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without parliamentary sanction. Dorset had previously assured himself that judgment would be for the crown, but he apparently wished the judges to deliver it without stating their reasons (Gardiner, History, ii. 6–7). He died suddenly at the council-table at Whitehall on 19 April 1608. His body was taken to Dorset House, Fleet Street, and was thence conveyed in state to Westminster Abbey on 26 May. There a funeral sermon was preached by his chaplain, George Abbot [q. v.], dean of Winchester, and afterwards archbishop of Canterbury. In accordance with his will he was buried in the Sackville Chapel, adjoining the parish church of Withyham. His tomb was destroyed by lightning on 16 June 1663, but his coffin remains in the vault beneath.

Dorset is credited by Naunton with strong judgment and self-confidence, but in domestic politics he showed little independence. His main object was to stand well with his sovereign, and in that he succeeded. He was a good speaker, and the numerous letters and state papers extant in his handwriting exhibit an unusual perspicuity. In private life he was considerate to his tenants. By his will, made on 7 Aug. 1607, a very detailed document, he left to his family as heirlooms rings given him by James I and the king of Spain, and a portrait of Queen Elizabeth, cut in agate and set in gold. This had been left him by his sister Ann, lady Dacre. Plate or jewels were bequeathed to his friends, the archbishop of Canterbury, Lord-chancellor Ellesmere, the Earls of Nottingham, Suffolk, Worcester, Northampton, Salisbury, and Dunbar. The Earls of Suffolk and Salisbury were overseers of his will, and his wife and eldest son were joint executors. He left 1,000l. for building a public granary at Lewes, 2,000l. for stocking it with grain in seasons of scarcity, and 1,000l. for building a chapel at Withyham.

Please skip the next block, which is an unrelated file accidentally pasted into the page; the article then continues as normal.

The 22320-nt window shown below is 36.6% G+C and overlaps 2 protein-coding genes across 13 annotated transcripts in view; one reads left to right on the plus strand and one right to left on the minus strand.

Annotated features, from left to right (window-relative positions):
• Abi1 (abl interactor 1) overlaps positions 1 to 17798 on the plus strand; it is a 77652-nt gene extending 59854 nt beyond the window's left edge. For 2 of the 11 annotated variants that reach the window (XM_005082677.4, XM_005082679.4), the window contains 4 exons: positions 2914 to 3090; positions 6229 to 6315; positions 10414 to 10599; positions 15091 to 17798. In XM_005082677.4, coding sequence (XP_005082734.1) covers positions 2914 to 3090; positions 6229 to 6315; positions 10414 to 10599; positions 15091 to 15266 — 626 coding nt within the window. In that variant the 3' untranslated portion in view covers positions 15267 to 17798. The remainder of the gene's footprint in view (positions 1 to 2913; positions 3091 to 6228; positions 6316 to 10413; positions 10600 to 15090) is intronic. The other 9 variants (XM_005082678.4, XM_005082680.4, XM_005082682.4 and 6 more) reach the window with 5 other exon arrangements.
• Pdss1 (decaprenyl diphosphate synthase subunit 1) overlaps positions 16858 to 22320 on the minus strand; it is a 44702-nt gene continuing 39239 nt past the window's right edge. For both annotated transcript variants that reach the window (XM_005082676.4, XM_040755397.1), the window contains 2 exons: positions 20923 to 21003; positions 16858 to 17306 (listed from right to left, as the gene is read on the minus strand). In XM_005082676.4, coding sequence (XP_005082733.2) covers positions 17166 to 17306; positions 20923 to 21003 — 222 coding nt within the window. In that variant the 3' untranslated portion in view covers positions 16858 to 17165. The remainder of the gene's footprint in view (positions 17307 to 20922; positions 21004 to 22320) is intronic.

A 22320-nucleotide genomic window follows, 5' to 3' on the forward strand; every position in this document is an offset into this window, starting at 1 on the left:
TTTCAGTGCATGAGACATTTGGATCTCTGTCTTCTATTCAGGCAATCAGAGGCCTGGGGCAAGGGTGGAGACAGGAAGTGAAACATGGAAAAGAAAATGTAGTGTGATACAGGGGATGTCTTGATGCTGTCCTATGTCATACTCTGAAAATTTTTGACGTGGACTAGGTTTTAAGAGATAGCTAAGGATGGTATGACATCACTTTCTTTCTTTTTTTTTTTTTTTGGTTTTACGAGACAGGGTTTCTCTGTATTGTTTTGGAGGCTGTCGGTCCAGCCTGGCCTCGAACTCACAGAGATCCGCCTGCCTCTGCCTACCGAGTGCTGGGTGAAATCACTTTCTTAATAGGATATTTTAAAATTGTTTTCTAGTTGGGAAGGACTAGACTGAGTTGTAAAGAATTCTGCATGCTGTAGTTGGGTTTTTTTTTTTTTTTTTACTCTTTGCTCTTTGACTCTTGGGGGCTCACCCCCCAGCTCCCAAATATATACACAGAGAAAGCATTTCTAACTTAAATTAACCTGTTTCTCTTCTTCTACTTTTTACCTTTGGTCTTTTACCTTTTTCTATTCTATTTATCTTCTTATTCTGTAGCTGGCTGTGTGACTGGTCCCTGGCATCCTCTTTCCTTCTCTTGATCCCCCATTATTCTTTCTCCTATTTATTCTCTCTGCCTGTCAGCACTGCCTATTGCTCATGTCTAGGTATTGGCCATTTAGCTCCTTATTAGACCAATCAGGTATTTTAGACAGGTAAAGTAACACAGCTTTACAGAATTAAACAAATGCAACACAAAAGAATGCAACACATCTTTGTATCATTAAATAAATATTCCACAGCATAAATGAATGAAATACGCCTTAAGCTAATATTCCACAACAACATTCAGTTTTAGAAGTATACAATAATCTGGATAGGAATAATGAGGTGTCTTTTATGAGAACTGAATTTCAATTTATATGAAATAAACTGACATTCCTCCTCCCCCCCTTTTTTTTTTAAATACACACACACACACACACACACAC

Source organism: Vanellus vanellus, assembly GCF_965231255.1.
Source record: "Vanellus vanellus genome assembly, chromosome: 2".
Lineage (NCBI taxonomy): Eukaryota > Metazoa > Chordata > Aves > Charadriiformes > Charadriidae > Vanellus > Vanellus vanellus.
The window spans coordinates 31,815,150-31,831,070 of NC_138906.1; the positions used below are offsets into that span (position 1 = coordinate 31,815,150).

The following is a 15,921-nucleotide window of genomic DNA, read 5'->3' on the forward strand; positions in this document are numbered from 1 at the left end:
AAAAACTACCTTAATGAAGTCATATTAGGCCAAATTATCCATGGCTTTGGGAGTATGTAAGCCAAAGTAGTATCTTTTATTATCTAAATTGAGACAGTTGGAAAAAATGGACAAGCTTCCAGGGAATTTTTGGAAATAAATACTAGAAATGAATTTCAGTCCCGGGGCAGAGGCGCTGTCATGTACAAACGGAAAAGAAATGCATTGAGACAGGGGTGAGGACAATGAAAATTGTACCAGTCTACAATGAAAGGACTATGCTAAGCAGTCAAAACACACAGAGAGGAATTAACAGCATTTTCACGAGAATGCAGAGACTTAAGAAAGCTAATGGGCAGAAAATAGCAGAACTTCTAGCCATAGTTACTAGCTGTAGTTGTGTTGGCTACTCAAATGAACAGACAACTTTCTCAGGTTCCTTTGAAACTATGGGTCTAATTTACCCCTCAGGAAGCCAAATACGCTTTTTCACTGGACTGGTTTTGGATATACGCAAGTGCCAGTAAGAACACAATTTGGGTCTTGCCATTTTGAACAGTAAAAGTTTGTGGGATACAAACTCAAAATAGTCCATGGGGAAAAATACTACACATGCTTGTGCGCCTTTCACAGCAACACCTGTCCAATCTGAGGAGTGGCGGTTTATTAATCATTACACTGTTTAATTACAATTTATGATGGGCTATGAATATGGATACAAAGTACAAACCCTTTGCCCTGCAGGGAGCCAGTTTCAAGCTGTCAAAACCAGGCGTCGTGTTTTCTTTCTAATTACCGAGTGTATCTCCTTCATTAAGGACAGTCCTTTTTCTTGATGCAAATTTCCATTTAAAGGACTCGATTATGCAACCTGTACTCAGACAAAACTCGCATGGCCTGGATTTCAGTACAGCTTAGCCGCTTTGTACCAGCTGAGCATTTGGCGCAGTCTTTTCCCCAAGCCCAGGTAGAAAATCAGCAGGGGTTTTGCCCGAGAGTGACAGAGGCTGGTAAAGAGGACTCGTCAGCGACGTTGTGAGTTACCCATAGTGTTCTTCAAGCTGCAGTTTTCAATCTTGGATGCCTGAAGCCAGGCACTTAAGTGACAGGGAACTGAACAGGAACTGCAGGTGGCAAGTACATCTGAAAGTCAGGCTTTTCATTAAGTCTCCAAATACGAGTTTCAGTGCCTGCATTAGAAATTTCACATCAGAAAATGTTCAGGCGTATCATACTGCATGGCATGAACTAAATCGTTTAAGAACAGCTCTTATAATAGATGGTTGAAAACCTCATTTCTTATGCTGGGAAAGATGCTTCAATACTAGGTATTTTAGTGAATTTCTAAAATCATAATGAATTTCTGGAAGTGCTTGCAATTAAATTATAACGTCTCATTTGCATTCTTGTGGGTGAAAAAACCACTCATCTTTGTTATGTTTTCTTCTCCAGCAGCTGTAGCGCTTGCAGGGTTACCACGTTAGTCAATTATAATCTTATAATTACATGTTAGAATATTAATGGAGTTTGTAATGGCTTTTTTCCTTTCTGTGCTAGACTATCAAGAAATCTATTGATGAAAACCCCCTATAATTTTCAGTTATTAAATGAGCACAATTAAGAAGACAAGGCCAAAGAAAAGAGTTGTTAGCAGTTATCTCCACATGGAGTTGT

He married, in 1554, Cecily, daughter of Sir John Baker of Sissinghurst in Kent; Dorset speaks of her in his will in terms of warm affection and respect. She survived till 1 Oct. 1615. By her he was father of four sons and three daughters: the eldest son was Robert Sackville, second earl of Dorset [q. v.]; William, born about 1568, was knighted in France by Henry IV in October 1589, and was slain fighting against the forces of the league in 1591; Thomas, born on 25 May 1571, distinguished himself in fighting against the Turks in 1595, and died on 28 Aug. 1646. Of the daughters, Anne was wife of Sir Henry Glemham of Glemham in Suffolk (cf. Cal. State Papers 1603–10, pp. 499, 575); Jane was wife of Anthony Browne, first viscount Montague [q. v.]; and Mary married Sir Henry Neville, ultimately Lord Abergavenny.

His poetical works, with some letters and the preamble to his will, were collected and edited in 1859, by the Rev. Reginald W. Sackville West, who prefixed a memoir.

There are portraits of the Earl of Dorset at Knole and Buckhurst (by Marcus Gheeraerts the younger [q. v.] ; while in the picture gallery at Oxford there is a painting of him in the robes of chancellor, with the blue ribbon, George, and treasurer's staff. This was presented by Lionel, duke of Dorset, in 1735. There are engravings by George Vertue, E. Scriven, and W. J. Alais.

[Cooper's Athenæ Cantabr. ii. 484–92, supplies the most detailed account of his official career. George Abbot's Funeral Sermon, 1608, dedicated to the widowed countess, gives a contemporary estimate of his career (esp. pp. 13–18). W. D. Cooper's memoir in Shakespeare Society's edition of Gorboduc and Sackville West's memoir in his Collected Works, 1859, are fairly complete. See also Naunton's Fragmenta Regalia, ed. Arber, pp. 55–6; Owen's Epigrams, 1st ser. ii. 65; Strype's Annals; Correspondance Diplomatique de Fénelon, iii. iv. v. vii.; Birch's Queen Elizabeth; Camden's Annals; Doyle's Official Baronage; Cal. State Papers, Dom. 1571–1608; Warton's Hist. of English Poetry; Ritson's Bibliographia Anglo-Poetica; Brydges's Memoirs of the Peers of James I.]

S. L.

SACROBOSCO, CHRISTOPHER (1562–1616), jesuit. [See Holywood.]

SACRO BOSCO, JOHANNES de (fl. 1230), mathematician. [See Holywood of Halifax, John.]

SADDINGTON, JOHN (1634?–1679), Muggletonian, was born at Arnesby, Leicestershire, about 1634, and was engaged in London in the sugar trade. He was among the earliest adherents to the system of John Reeve (1608–1658) [q. v.] and Lodowicke Muggleton [q. v.], and hence was known as the ‘eldest son’ of their movement. He was a tall, handsome man, and an intelligent writer; his strenuous support in 1671 was of essential service to Muggleton's cause. He died in London on 11 Sept. 1679. Two only of his pieces have been printed: 1. ‘A Prospective Glass for Saints and Sinners,’ 1673, 4to; reprinted, Deal, 1823, 8vo. 2. ‘The Articles of True Faith,’ written in 1675, but not printed till 1830, 8vo. Of his unprinted pieces in the Muggletonian archives, the most important is ‘The Wormes Conquest,’ a poem of 1677, on the trial of Muggleton, who is the ‘worme.’